Is carrier detection available?
Not at present, but this may become available shortly.
Is there a prenatal diagnosis?
Prenatal testing is possible for SMA in South Africa. It can be done as early as 10 weeks of pregnancy through a specialist genetic centre.
Is there a risk during anaesthesia?
SMA is associated with a higher risk of complications during anaesthesia than that of the general population because of the muscle weakness as well as sensitivity to some of the drugs. It is therefore of the utmost importance that anaesthesia only be given by a specialist anaesthetist who is well aware of these possible complications. It is always recommended that the presence of a muscular disorder be mentioned to your doctor.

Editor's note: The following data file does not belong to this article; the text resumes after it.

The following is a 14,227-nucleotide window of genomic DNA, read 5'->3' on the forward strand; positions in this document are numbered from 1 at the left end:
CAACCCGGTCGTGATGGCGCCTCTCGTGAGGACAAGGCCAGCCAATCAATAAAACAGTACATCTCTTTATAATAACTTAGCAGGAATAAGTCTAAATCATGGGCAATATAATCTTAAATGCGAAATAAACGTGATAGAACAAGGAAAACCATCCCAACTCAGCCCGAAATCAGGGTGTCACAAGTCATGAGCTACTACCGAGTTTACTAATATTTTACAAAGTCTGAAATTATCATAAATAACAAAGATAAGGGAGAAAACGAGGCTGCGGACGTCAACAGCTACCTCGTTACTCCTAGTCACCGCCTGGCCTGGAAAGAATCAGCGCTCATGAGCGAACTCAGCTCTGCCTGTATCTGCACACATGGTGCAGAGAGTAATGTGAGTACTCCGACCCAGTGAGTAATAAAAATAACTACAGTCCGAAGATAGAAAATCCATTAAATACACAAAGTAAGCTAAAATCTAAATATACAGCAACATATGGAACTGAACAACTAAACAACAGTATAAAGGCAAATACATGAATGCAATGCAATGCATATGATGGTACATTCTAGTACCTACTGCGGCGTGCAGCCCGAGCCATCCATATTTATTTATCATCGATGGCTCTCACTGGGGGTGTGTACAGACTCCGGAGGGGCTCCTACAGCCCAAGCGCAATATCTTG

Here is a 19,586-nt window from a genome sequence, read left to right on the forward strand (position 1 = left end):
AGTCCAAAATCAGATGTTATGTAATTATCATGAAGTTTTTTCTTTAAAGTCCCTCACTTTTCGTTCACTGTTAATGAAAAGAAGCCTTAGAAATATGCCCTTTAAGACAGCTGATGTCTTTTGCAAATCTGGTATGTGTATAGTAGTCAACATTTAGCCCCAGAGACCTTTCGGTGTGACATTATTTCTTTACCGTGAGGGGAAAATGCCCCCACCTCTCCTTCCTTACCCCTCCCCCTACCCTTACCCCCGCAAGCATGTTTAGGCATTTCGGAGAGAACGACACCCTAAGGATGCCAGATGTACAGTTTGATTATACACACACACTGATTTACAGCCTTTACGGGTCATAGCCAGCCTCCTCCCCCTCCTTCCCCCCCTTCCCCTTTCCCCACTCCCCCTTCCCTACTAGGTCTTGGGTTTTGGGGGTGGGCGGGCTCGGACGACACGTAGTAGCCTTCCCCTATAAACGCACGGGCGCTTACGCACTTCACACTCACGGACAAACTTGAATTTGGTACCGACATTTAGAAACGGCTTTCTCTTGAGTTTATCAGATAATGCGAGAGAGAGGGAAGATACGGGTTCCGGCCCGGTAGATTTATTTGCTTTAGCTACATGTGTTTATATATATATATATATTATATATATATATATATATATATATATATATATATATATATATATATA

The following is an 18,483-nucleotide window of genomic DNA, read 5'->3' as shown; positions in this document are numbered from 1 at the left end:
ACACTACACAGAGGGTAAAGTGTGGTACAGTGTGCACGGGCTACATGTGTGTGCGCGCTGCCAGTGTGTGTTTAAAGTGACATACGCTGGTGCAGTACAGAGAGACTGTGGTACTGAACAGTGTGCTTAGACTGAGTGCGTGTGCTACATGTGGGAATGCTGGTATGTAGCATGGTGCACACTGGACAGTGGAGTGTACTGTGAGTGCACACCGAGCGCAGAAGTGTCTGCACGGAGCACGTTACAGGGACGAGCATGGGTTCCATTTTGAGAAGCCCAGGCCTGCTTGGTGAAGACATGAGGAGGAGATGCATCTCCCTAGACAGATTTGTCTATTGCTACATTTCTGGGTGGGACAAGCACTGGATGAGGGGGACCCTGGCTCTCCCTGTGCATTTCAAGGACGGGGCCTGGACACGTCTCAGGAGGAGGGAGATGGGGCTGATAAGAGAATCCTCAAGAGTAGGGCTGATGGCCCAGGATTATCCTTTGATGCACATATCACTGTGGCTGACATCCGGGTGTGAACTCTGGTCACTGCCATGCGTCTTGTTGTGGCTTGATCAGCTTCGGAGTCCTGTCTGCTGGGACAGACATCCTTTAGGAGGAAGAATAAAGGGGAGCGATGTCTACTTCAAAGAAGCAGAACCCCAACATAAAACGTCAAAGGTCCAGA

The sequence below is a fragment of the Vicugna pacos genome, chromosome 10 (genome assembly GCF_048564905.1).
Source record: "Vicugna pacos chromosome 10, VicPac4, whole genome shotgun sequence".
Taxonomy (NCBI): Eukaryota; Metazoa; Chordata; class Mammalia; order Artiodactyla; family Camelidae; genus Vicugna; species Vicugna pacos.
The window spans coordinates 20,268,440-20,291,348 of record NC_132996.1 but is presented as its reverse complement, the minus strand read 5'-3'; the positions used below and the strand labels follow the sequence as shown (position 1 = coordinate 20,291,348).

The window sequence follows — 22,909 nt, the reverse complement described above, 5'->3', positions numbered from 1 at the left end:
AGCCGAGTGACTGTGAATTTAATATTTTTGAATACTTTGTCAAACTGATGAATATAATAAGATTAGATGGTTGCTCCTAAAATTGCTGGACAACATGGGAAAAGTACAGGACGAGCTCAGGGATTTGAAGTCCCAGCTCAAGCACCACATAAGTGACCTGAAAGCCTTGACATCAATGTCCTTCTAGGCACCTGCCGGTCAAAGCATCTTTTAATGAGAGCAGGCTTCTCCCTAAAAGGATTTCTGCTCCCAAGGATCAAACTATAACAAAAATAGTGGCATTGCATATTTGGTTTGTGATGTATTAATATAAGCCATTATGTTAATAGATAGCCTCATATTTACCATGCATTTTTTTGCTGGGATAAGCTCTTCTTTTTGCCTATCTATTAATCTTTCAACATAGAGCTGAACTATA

Has research been conducted on Spinal Muscular Atrophy in South Africa?
Yes, researchers in the Department of Human Genetics at the SAIMR and University of the Witwatersrand have shown that virtually all Caucasian affected persons with SMA have the same genetic fault, that is the same SMN gene is missing. This is extremely helpful as it simplifies diagnostic testing. In black patients, only 65% are missing the SMN gene. In the other 35% the cause is unknown. Research is ongoing to determine the cause of SMA in black patients.
Please contact your local MDF office for further information.